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The man who survived two-and-a-half days trapped on the bottom of the Atlantic Ocean

The man who survived two-and-a-half days trapped on the bottom of the Atlantic Ocean

Driving rain and crushing waves swept over the Jascon-4 as the tugboat navigated through turbulent black waters around 30 kilometres off the coast of Nigeria.
Its mission: to secure a large oil tanker loaded with gasoline from the nearby Chevron oil platform.
The 12-man crew didn’t know it then but the small boat was sailing to its doom.
For Harrison Okene, the boat’s cook, the date of May 26, 2013, is one he will never forget; it marks the start of his ordeal trapped 30 metres below the surface of the Atlantic Ocean.
Okene told he had just woken up and was on the toilet when disaster struck.
A towering wave smashed into the side of the boat just before 5am, causing it to capsize.
Water started to pour into the vessel, filling the cabins and winding passageways.

“Before we knew, we were sinking,” Okene said.

“It was very bad weather.
“We had been sailing for many years, we knew the sea, we had never had any issue before.”
Okene pulled up his boxers and started to tear through the ship, but escape was made difficult by the fact all but a couple of doors had been locked in a bid to deter potential attacks from pirates.
He sought refuge in the ship’s officer’s cabins.
There, a wall of water forced him into the room’s adjoining toilet.
Something akin to a miracle occurred as the boat settled in its watery grave.
An air pocket formed, giving the then 29-year-old precious oxygen to breathe.
“Underwater it was so, so, so, cold,” he said, explaining he tried to find a way out several times, tracing his way back to the air pocket with a rope he had found.
“I was struggling to stay alive, wondering how long it (the air pocket) would last me.
“I was thinking about my family, my wife, what would happen, how would she live, how can I get out, thinking about my life as well.
“I was praying a lot.”
Hours ticked by as Okene sat in the pitch black, wedged up against a wall.
At one point he heard a sound that terrified him.
It was the “bite of fish” eating something in the vessel.
“I never knew if they were sharks or not, it was so dark,” he said.
“I heard them biting something.
“I was scared, I had to stay and keep watch to see if something would come in my direction.”
And so Okene waited and he watched in the dark and cold.
After 60 hours, he heard more knocking.
Then he saw something he had given up hope of ever seeing – light had pierced through the black water.

The ‘long and difficult’ rescue

That light belonged to the torch of South African diver, Nico van Heerden.
He and a crew from DCN, a global diving company, had been sent by Chevron and West African Ventures to retrieve the bodies of the crew.
In total, ten bodies were recovered – the 11th was never found.
Very gently, Okene reached out to van Heerden and tapped his gear, careful not to startle him.
“When he came I was just crying,” Okene said.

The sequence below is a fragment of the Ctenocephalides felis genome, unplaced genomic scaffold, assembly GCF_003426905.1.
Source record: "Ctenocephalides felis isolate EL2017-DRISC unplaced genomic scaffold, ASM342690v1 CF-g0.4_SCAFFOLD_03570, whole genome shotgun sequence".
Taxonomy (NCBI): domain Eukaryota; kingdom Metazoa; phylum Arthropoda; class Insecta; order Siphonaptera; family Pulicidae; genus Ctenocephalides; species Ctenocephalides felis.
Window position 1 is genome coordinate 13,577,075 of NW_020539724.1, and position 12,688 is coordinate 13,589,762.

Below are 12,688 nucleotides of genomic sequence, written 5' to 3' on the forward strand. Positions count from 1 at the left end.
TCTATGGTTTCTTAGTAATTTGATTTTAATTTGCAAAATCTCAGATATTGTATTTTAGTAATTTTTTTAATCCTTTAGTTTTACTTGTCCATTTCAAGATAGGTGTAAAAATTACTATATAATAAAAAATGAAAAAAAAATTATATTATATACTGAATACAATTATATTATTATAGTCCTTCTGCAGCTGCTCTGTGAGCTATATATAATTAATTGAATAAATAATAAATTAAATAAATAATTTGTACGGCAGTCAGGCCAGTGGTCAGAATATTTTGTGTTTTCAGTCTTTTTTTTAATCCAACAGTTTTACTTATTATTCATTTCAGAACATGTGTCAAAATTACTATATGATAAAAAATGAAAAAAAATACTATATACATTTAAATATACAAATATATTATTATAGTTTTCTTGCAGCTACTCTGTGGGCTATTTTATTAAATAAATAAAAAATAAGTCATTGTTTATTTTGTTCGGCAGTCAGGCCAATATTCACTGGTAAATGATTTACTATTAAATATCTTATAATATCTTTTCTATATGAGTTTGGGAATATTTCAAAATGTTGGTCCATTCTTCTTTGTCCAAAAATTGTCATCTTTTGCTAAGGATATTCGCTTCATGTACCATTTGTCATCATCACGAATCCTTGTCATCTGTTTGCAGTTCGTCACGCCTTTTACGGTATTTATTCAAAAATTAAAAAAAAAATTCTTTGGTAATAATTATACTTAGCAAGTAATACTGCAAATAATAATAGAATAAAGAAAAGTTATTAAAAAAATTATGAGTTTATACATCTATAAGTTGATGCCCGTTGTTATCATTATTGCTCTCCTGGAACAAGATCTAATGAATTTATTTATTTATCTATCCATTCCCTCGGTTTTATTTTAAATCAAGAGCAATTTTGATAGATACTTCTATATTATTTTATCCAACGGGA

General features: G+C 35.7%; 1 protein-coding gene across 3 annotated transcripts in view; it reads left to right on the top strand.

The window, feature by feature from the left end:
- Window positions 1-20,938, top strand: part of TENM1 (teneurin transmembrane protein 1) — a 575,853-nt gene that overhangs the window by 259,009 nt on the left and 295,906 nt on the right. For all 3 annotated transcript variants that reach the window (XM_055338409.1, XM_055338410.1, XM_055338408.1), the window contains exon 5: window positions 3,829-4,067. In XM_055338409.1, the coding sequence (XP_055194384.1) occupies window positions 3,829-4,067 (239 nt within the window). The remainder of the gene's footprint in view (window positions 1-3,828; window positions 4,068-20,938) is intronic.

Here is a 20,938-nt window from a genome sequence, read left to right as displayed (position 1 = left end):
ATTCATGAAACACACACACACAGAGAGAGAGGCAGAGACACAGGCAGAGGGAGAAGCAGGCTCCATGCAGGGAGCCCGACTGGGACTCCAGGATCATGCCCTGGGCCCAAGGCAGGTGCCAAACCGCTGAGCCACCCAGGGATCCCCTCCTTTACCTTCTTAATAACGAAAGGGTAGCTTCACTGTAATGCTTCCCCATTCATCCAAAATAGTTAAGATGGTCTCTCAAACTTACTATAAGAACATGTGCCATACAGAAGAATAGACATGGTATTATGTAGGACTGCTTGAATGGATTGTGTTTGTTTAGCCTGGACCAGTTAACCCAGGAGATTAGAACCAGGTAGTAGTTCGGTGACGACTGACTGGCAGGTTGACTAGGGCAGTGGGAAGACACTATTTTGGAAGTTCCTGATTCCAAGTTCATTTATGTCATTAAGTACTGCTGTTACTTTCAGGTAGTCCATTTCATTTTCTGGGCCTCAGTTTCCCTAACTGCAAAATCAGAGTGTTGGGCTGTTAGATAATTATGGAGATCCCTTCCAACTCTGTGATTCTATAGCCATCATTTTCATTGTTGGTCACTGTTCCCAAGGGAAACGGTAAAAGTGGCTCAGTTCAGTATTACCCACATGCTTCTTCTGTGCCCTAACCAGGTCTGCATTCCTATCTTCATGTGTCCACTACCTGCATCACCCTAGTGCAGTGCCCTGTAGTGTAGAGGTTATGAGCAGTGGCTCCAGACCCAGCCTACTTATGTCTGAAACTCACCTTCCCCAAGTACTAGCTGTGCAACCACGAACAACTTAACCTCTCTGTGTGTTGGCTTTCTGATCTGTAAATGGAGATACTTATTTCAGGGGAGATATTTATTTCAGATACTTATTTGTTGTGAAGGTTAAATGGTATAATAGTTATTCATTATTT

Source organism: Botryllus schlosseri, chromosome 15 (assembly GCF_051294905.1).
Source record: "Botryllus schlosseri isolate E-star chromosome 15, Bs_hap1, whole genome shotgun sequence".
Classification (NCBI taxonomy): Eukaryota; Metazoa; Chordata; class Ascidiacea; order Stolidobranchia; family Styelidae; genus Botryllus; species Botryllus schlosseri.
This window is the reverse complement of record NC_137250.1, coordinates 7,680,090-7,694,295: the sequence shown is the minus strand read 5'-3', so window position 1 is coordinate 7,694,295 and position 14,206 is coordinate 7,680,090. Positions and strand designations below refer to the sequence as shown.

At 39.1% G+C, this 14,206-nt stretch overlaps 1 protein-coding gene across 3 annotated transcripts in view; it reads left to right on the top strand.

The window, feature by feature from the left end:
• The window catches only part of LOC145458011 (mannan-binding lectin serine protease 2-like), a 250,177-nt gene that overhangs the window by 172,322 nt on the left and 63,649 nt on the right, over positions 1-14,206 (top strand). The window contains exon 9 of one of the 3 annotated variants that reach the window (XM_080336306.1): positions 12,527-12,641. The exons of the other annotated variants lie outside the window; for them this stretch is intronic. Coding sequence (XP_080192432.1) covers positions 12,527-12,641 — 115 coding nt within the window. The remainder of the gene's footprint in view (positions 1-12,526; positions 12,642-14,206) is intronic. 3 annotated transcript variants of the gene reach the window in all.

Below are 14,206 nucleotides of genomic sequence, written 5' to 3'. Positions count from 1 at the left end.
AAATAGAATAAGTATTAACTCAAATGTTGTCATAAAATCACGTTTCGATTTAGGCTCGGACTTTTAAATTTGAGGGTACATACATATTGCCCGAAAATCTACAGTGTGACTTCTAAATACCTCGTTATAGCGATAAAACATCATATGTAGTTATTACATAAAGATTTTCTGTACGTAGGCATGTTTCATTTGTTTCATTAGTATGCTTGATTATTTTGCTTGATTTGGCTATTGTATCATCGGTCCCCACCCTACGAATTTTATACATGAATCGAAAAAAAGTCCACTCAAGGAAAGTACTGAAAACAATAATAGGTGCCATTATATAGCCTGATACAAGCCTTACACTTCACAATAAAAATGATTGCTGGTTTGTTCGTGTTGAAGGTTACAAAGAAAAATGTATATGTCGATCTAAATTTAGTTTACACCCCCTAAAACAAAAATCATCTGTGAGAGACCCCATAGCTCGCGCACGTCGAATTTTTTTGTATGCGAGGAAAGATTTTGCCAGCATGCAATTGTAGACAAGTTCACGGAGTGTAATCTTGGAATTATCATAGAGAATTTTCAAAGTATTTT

“He never knew what I was thinking.
“I was not afraid at that time. I had already decided if it’s to be alive or dead, no problem.
“I had been ready to go (but) God heard my prayers.”
Alex Gibbs, a life support technician on duty on the surface, remembers the moment their recovery mission turned into a “long and difficult” rescue.
“I was shocked and then a bit excited,” Gibbs told
“It was certainly unexpected, especially after nearly three days and seeing all the bodies coming up.
“Nobody thought there was anyone alive.
“(But) there were a lot of concerns.”

The diving bell, decompression chamber and a first-time diver

Even though Okene had been discovered, his ordeal was far from over.
Due to the time he had spent at depth, he needed to do lengthy decompression stops to avoid decompression sickness – also known as the bends – when nitrogen bubbles form within the body’s tissues and bloodstream.
Okene had also never dived before, and there was another medical complication unfolding.

“He was close to dying when we found him,” Gibbs said, explaining Okene was in the first stages of hypercapnia.

“Contrary to popular belief, when people are trapped in confined spaces it is not the oxygen running out that will kill you, it is your own exhaled breath causing a build-up of CO2.
“By the time he had been found, this was at a clearly high level.
“You can see him panting in the video and his slightly glazed eyes caused by this.
“We immediately put down an air hose and literally blew fresh air over him (but) another concern was he had been saturated by air so we now had to switch him onto an oxygen and helium mix, which is not standard practice.”
Despite being exhausted and overwhelmed, Okene somehow proved a natural diver.
At the surface he was transferred to a diving bell, under pressure, then locked inside a decompression chamber, where Gibbs tended to him for days.
“I looked after him the entire three days before he was decompressed and out,” Gibbs said.
“I delivered his food, changed his bed linen, gave him medicine and acted as the go-between from him to doctors, managers and shoreside office.
“He was constantly monitored.
“It must have been a huge shock and bewildering experience for him.”
Nine years on, Gibbs said he has never experienced a rescue like Okene’s.
“Not one where someone has had to be transferred into a diving bell,” he said.
“It is a freak occurrence.
“The fact he lived, he found an air pocket, it held for nearly three days, we happened to be in an area with a deep sea diving boat.
“So many coincidences had to happen to make this possible.”